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Clarence Millet’s professional journey took him far from his hometown of Hahnville, Louisiana, but his art eventually drew him back to the region of his birth and the city that served as his greatest source of inspiration, New Orleans.

At the age of seventeen, Millet moved to New Orleans, where he worked as a shipping clerk and apprenticed at an engraving company. Friends urged him to pursue an artistic career and, in 1916, his talents were noticed by Louis O. Griffith and Robert Grafton, two visiting artists who were impressed by his talent. Encouraged by their enthusiasm, Millet enrolled at Tulane University in 1920, before departing in 1922 for New York. There, he matriculated at the Art Students League, where his instructors over a two-year stay included George Bridgman.

Following his return to New Orleans in 1924, Millet established a studio in the Vieux Carré, the heart of the French Quarter; at his first, rather rundown, workspace, Alexander Drysdale was a fellow tenant. Millet executed small souvenir pictures and woodblock prints for the tourist trade and struggled to make ends meet. His fortunes shifted when a painting of a New Orleans antique market was included in the 1927 exhibition at the Pennsylvania Academy of the Fine Arts. The canvas’s numerous positive reviews launched a perennial journalistic interest in Millet’s career, garnering national recognition.

In the 1930s, Millet participated in local art programs established by the Works Progress Administration. Millet contributed to the easel division, in which artists were commissioned to create individual paintings of their own design (as opposed to the perhaps better-known WPA murals designed and executed by a team of artists). Artists in the easel division worked for a weekly stipend and created, on average, one or two paintings each month that were then used for display in public spaces and traveling exhibitions.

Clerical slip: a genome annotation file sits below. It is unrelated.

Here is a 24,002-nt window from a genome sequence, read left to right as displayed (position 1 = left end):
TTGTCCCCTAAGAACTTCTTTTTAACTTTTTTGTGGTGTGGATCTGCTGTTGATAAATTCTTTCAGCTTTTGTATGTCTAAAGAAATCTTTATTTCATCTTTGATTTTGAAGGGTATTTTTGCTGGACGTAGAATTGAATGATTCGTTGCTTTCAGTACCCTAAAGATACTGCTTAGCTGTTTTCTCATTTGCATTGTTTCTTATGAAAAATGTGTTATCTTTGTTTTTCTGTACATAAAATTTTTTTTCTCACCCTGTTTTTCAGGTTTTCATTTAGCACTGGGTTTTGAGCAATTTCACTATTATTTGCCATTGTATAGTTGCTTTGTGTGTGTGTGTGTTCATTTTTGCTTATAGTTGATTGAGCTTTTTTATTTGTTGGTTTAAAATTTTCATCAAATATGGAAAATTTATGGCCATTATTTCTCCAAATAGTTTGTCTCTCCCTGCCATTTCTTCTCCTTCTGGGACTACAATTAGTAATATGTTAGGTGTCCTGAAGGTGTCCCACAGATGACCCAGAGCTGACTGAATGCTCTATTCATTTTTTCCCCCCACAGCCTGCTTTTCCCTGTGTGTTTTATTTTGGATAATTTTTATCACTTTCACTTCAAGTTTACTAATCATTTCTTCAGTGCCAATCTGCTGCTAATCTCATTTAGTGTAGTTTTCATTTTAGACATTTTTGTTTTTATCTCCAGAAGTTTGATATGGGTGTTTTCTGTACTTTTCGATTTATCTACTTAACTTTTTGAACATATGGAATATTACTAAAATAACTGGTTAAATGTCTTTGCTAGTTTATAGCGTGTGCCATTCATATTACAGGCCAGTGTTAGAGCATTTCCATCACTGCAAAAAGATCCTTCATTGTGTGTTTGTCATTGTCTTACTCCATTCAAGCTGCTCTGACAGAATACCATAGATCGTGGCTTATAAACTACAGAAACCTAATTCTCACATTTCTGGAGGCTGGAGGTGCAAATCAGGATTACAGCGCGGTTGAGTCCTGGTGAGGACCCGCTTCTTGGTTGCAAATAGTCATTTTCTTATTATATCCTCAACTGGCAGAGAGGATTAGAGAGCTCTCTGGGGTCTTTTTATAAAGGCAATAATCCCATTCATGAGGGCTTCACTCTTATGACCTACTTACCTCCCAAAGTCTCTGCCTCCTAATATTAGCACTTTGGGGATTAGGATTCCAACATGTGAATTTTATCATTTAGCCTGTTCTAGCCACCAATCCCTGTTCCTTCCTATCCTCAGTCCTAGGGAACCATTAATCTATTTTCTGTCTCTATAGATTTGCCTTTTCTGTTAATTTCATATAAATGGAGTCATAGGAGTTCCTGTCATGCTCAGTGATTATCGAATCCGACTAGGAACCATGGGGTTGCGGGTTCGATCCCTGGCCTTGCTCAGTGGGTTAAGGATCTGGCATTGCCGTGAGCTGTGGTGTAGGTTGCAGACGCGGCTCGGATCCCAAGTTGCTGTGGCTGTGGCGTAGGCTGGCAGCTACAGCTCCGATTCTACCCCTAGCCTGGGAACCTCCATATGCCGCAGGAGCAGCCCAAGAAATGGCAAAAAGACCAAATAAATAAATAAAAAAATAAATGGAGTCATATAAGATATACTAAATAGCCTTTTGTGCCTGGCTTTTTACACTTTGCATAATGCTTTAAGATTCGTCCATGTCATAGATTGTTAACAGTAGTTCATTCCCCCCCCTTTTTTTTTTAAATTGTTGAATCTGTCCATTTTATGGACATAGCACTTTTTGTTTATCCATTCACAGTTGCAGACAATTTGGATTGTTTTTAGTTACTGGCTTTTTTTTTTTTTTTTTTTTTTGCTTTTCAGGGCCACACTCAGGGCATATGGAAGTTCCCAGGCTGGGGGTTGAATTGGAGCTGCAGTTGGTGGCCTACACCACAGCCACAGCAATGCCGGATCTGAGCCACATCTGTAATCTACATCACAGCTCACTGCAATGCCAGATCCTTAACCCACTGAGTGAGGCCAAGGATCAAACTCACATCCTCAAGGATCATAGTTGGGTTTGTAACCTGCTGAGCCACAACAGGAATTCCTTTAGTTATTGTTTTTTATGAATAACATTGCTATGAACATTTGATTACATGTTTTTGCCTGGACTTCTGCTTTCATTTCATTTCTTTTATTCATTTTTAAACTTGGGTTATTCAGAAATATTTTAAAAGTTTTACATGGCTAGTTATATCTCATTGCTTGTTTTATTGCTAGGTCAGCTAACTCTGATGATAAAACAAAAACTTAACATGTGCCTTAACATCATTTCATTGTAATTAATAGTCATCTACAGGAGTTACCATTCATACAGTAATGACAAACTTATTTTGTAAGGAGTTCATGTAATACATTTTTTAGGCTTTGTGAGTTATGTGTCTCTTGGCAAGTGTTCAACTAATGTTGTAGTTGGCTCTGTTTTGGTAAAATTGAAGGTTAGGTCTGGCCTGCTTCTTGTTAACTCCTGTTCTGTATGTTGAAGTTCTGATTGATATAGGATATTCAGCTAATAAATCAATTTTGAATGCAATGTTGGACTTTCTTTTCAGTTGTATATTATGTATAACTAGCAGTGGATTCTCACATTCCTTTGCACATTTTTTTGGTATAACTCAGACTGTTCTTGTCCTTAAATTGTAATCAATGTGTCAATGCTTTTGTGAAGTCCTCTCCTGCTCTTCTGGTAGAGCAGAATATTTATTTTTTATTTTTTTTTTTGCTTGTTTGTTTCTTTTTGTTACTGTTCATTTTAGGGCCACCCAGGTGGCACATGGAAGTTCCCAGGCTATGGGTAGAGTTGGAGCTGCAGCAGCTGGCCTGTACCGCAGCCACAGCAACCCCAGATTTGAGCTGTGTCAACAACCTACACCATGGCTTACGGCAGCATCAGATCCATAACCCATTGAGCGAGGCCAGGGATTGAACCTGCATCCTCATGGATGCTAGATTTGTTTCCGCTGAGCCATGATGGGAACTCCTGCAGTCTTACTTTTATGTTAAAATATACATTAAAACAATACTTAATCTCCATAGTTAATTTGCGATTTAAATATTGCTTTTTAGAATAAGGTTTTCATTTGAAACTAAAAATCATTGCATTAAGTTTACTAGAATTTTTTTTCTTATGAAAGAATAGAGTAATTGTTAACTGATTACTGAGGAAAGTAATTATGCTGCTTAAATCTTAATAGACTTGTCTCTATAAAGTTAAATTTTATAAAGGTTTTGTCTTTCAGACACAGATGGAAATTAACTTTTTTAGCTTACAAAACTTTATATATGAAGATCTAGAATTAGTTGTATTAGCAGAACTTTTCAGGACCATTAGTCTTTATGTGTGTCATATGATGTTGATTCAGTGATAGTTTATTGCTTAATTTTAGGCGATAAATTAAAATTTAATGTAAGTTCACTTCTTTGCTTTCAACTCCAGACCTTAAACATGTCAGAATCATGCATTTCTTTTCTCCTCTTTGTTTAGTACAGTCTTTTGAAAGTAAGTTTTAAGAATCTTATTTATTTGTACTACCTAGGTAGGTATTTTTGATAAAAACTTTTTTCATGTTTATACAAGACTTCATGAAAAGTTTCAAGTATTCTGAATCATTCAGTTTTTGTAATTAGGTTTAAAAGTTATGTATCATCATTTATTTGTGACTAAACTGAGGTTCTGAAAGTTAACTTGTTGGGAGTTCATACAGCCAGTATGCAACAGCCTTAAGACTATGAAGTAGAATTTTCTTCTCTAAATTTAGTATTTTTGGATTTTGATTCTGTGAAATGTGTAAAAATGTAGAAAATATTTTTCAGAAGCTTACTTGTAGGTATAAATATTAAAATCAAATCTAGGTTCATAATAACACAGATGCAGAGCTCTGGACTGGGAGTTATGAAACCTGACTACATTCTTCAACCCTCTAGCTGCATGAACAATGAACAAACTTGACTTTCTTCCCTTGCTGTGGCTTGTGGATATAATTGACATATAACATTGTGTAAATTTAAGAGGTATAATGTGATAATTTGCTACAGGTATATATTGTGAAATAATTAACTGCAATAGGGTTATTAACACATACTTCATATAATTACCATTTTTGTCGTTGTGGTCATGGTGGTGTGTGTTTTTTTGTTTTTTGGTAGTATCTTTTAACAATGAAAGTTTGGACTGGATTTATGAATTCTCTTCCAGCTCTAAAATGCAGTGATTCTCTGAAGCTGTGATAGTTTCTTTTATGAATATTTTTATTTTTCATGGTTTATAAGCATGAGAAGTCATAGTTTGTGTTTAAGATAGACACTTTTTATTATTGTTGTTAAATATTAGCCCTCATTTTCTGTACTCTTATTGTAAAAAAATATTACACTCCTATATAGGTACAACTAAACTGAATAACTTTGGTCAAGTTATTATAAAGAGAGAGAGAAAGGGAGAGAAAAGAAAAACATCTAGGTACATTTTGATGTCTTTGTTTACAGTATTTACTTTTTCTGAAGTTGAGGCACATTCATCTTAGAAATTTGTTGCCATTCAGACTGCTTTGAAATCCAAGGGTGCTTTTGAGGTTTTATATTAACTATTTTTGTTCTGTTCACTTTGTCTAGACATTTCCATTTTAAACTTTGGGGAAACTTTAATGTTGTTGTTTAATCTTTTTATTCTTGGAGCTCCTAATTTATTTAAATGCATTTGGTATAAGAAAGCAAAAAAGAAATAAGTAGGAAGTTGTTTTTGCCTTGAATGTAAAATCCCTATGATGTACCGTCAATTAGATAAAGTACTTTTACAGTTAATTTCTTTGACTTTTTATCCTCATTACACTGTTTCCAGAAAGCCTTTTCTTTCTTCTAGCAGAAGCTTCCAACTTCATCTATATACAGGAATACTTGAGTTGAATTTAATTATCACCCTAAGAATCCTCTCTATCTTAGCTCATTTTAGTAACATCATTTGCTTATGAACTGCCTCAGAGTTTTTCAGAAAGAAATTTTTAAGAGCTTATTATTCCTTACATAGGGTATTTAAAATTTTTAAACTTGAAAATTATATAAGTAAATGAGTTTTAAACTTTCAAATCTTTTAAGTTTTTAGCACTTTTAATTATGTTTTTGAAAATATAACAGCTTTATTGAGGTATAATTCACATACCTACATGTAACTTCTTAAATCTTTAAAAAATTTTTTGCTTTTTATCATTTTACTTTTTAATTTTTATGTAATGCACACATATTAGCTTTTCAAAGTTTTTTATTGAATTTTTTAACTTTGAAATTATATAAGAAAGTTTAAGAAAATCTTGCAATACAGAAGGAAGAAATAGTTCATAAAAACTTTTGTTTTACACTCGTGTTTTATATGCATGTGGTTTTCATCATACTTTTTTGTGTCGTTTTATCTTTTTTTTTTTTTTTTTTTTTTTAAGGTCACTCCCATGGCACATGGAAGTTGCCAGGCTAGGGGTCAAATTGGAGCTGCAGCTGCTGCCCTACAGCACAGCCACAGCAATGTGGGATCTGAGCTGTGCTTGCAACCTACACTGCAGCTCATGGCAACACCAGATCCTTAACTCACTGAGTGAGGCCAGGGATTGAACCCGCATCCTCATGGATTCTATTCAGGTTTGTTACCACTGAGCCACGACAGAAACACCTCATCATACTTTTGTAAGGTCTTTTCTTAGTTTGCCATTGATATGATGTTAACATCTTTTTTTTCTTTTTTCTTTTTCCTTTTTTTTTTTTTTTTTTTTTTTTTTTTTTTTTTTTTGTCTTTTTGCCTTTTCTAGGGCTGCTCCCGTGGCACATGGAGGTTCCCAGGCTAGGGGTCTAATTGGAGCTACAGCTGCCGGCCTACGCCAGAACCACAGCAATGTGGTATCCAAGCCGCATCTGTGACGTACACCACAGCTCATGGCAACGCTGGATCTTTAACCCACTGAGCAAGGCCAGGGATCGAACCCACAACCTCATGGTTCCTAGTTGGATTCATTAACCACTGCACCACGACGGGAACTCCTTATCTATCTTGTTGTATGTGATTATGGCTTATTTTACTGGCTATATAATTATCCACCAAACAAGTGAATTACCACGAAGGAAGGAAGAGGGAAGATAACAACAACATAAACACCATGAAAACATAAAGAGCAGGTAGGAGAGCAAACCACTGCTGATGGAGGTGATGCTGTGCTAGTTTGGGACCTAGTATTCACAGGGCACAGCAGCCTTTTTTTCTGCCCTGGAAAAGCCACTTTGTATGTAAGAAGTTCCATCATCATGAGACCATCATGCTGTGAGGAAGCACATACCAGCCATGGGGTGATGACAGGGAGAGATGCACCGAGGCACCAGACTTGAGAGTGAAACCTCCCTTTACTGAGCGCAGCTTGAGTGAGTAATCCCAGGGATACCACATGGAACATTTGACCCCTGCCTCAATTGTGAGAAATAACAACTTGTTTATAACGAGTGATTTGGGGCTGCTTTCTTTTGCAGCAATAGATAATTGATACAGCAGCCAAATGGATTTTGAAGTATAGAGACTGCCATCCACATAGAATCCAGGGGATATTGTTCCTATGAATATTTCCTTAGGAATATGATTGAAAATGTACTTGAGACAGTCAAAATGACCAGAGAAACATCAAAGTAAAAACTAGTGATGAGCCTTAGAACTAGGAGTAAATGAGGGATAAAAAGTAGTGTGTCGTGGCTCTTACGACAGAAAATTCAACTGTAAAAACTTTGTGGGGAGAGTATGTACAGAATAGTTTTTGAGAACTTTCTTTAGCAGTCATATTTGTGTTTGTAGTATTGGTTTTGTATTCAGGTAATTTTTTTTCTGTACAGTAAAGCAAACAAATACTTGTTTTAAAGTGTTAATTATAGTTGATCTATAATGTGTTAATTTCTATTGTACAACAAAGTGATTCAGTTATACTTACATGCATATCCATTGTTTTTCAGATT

Millet’s paintings focused almost exclusively on subjects and landscapes that were unique to the Deep South. His style reflected the influence of leading American Impressionists like William Merritt Chase and Childe Hassam, characterized by a highly-keyed palette, visible brushstrokes, and attention to light effects. While based in New Orleans, Millet regularly showed his work in both the South and northeastern urban centers. His panoramic views of rural Louisiana and lively scenes of the French Quarter were exhibited at the New Orleans Art Guild as well as prominent New York venues like the National Academy of Design, the Montross Gallery, and the 1939 World’s Fair.

In Court of the Two Sisters, Millet depicted the landmark restaurant located just down the street from his studio, a subject he painted several times. In this particular courtyard scene, the tables are crowded with chatting diners and attended by dutiful wait staff. Dating to the mid-1940s, the composition is filled with bright sunlight that filters through the foliage around the courtyard to settle on the seated guests, creating an almost nostalgic mood. Unlike many of Millet’s subjects—historic buildings, bridges, and views of the rivers, bayous, fields, and farms of a bye-gone era—the Court of the Two Sisters continues to be a popular spot that both tourists and locals flock to for its shaded patio and Creole cuisine.

Millet enjoyed remarkable success, and he used that success to help foster a thriving cultural community in New Orleans. In 1943, Millet was elected to membership in the National Academy of Design, a high honor that very few Southern artists were accorded. As a member of the Arts and Crafts Club, he taught evening classes at the New Orleans School of Art. Millet also helped establish the New Orleans Art League, a professional and educational arts organization that hosted life drawing classes and held annual exhibitions at the Isaac Delgado Museum of Art (now the New Orleans Museum of Art).